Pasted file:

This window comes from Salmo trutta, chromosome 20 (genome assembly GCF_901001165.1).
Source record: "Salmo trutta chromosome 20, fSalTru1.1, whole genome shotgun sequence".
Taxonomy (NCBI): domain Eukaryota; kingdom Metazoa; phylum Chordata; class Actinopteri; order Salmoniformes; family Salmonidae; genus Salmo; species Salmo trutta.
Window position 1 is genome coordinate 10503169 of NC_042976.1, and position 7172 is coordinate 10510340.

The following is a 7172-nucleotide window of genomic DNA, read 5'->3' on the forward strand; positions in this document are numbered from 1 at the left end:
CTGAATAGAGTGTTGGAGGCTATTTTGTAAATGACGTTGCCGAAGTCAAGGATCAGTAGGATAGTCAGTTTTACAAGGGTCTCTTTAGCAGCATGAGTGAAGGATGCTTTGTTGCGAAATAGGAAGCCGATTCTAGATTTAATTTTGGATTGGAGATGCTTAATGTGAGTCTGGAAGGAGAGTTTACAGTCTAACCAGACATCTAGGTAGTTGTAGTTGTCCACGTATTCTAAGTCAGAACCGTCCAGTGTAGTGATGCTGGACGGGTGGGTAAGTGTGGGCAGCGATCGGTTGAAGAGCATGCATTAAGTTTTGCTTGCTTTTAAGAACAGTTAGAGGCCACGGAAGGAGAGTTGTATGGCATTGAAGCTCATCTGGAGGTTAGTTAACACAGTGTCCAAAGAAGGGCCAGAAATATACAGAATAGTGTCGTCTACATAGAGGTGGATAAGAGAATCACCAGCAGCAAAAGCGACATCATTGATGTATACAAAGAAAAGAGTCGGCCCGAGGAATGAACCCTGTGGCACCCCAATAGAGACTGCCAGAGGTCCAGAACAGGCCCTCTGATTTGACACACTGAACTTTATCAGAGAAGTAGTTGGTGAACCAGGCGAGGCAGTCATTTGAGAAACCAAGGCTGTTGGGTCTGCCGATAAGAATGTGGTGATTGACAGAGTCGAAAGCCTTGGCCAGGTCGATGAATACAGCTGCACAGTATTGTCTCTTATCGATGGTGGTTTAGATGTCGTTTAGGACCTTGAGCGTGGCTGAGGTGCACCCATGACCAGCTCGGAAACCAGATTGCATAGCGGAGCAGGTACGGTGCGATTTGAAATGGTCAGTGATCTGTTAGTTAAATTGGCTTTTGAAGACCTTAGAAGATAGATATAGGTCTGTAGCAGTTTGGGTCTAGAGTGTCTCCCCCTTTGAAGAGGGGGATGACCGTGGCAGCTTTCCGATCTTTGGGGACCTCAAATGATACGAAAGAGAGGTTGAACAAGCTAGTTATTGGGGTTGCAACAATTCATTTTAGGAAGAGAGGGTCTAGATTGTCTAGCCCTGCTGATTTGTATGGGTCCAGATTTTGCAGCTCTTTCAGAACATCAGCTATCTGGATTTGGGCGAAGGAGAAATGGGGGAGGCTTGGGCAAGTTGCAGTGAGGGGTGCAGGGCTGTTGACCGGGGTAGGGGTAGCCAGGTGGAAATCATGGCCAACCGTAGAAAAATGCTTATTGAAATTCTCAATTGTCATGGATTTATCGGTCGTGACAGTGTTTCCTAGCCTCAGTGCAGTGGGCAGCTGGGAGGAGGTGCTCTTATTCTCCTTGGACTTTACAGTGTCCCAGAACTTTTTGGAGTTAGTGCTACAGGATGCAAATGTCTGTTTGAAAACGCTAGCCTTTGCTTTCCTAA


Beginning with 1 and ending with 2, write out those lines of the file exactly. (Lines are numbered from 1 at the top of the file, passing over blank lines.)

This window comes from Salmo trutta, chromosome 20 (genome assembly GCF_901001165.1).
Source record: "Salmo trutta chromosome 20, fSalTru1.1, whole genome shotgun sequence".